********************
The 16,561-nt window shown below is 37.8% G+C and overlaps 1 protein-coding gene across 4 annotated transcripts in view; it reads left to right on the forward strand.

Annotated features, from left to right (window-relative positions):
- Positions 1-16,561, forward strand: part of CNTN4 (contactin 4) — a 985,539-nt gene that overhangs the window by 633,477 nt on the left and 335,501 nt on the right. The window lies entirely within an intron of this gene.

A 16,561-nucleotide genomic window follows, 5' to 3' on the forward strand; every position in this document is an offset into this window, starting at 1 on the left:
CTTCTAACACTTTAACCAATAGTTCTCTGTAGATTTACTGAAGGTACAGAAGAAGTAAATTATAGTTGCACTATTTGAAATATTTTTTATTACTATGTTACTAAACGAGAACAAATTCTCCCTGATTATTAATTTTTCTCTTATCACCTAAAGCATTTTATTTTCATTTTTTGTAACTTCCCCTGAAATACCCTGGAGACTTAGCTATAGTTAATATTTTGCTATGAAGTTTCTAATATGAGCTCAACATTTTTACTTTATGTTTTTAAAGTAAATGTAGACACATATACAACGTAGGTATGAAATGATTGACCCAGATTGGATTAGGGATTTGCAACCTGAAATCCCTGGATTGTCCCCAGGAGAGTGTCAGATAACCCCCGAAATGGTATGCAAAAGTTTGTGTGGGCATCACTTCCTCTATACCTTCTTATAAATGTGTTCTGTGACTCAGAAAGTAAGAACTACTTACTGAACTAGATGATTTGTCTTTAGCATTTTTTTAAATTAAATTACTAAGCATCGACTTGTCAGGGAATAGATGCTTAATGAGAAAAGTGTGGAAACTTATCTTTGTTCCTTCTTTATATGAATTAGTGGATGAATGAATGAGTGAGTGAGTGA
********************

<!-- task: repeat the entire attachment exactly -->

The 16,561-nt window shown below is 37.8% G+C and overlaps 1 protein-coding gene across 4 annotated transcripts in view; it reads left to right on the forward strand.

Annotated features, from left to right (window-relative positions):
- Positions 1-16,561, forward strand: part of CNTN4 (contactin 4) — a 985,539-nt gene that overhangs the window by 633,477 nt on the left and 335,501 nt on the right. The window lies entirely within an intron of this gene.

A 16,561-nucleotide genomic window follows, 5' to 3' on the forward strand; every position in this document is an offset into this window, starting at 1 on the left:
CTTCTAACACTTTAACCAATAGTTCTCTGTAGATTTACTGAAGGTACAGAAGAAGTAAATTATAGTTGCACTATTTGAAATATTTTTTATTACTATGTTACTAAACGAGAACAAATTCTCCCTGATTATTAATTTTTCTCTTATCACCTAAAGCATTTTATTTTCATTTTTTGTAACTTCCCCTGAAATACCCTGGAGACTTAGCTATAGTTAATATTTTGCTATGAAGTTTCTAATATGAGCTCAACATTTTTACTTTATGTTTTTAAAGTAAATGTAGACACATATACAACGTAGGTATGAAATGATTGACCCAGATTGGATTAGGGATTTGCAACCTGAAATCCCTGGATTGTCCCCAGGAGAGTGTCAGATAACCCCCGAAATGGTATGCAAAAGTTTGTGTGGGCATCACTTCCTCTATACCTTCTTATAAATGTGTTCTGTGACTCAGAAAGTAAGAACTACTTACTGAACTAGATGATTTGTCTTTAGCATTTTTTTAAATTAAATTACTAAGCATCGACTTGTCAGGGAATAGATGCTTAATGAGAAAAGTGTGGAAACTTATCTTTGTTCCTTCTTTATATGAATTAGTGGATGAATGAATGAGTGAGTGAGTGA